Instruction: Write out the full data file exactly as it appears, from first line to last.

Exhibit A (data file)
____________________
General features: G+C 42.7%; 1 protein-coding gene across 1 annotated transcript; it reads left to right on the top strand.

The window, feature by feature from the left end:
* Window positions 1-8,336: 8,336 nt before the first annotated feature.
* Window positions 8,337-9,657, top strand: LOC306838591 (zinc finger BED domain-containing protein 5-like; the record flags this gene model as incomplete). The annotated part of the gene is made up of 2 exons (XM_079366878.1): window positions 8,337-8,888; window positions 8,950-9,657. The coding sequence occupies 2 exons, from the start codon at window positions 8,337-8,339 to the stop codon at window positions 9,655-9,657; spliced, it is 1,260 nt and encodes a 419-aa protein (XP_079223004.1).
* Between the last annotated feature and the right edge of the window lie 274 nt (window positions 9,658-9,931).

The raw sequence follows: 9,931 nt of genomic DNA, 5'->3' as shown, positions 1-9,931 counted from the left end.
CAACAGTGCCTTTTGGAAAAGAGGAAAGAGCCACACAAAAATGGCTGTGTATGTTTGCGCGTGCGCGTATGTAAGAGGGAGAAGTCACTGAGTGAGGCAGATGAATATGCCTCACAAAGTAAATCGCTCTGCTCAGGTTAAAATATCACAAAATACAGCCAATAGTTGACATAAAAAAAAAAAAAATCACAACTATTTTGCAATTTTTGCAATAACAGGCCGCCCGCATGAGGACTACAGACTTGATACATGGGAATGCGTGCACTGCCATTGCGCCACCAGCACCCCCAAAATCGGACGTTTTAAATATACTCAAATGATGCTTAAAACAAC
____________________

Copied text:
General features: G+C 42.7%; 1 protein-coding gene across 1 annotated transcript; it reads left to right on the top strand.

The window, feature by feature from the left end:
* Window positions 1-8,336: 8,336 nt before the first annotated feature.
* Window positions 8,337-9,657, top strand: LOC306838591 (zinc finger BED domain-containing protein 5-like; the record flags this gene model as incomplete). The annotated part of the gene is made up of 2 exons (XM_079366878.1): window positions 8,337-8,888; window positions 8,950-9,657. The coding sequence occupies 2 exons, from the start codon at window positions 8,337-8,339 to the stop codon at window positions 9,655-9,657; spliced, it is 1,260 nt and encodes a 419-aa protein (XP_079223004.1).
* Between the last annotated feature and the right edge of the window lie 274 nt (window positions 9,658-9,931).

The raw sequence follows: 9,931 nt of genomic DNA, 5'->3' as shown, positions 1-9,931 counted from the left end.
CAACAGTGCCTTTTGGAAAAGAGGAAAGAGCCACACAAAAATGGCTGTGTATGTTTGCGCGTGCGCGTATGTAAGAGGGAGAAGTCACTGAGTGAGGCAGATGAATATGCCTCACAAAGTAAATCGCTCTGCTCAGGTTAAAATATCACAAAATACAGCCAATAGTTGACATAAAAAAAAAAAAAATCACAACTATTTTGCAATTTTTGCAATAACAGGCCGCCCGCATGAGGACTACAGACTTGATACATGGGAATGCGTGCACTGCCATTGCGCCACCAGCACCCCCAAAATCGGACGTTTTAAATATACTCAAATGATGCTTAAAACAAC